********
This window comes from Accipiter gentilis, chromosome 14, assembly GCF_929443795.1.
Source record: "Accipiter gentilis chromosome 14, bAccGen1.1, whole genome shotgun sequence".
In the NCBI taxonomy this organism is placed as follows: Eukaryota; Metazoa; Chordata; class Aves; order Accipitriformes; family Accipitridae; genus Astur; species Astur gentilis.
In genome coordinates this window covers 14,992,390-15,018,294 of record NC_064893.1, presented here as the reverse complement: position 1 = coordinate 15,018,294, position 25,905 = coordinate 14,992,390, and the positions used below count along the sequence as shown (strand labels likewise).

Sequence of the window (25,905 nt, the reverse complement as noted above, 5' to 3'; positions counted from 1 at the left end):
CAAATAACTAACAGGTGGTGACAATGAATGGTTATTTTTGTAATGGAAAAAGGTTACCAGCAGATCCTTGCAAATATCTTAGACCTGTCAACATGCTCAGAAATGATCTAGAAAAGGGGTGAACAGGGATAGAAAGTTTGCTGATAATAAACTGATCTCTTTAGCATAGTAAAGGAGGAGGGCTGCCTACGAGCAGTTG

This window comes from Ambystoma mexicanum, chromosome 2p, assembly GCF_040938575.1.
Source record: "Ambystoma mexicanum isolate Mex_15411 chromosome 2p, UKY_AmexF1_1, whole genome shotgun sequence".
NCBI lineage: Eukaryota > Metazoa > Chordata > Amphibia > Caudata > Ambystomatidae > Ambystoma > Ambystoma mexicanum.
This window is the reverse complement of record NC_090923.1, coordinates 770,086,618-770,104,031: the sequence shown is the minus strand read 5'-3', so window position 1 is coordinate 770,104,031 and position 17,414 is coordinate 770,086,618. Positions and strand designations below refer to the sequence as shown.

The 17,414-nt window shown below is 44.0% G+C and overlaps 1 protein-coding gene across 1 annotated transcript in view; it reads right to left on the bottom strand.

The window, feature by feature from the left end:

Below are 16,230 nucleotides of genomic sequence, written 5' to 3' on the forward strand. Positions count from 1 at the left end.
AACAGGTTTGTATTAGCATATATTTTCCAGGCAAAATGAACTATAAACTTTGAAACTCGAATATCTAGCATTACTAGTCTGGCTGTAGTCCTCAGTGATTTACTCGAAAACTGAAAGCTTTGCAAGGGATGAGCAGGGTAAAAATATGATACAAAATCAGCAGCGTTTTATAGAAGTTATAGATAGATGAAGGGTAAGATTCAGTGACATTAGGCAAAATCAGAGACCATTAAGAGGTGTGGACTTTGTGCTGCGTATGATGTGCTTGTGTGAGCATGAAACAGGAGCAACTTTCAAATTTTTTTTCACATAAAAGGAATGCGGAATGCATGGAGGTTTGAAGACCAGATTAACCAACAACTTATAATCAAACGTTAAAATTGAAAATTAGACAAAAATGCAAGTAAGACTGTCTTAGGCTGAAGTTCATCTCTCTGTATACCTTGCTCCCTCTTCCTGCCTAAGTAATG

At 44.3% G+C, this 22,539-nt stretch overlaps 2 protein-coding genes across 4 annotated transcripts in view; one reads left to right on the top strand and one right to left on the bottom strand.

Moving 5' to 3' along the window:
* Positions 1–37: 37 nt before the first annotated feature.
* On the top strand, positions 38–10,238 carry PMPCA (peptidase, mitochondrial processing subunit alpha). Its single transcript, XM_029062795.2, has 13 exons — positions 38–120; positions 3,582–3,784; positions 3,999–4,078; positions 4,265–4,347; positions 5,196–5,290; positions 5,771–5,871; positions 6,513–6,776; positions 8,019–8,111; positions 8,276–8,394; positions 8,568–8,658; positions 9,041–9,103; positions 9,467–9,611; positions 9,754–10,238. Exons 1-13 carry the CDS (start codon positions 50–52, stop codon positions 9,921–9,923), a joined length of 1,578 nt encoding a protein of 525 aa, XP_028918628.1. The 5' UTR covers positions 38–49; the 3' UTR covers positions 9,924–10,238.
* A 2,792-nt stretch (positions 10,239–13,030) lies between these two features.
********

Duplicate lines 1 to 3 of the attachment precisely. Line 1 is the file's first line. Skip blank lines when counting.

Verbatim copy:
This window comes from Accipiter gentilis, chromosome 14, assembly GCF_929443795.1.
Source record: "Accipiter gentilis chromosome 14, bAccGen1.1, whole genome shotgun sequence".
In the NCBI taxonomy this organism is placed as follows: Eukaryota; Metazoa; Chordata; class Aves; order Accipitriformes; family Accipitridae; genus Astur; species Astur gentilis.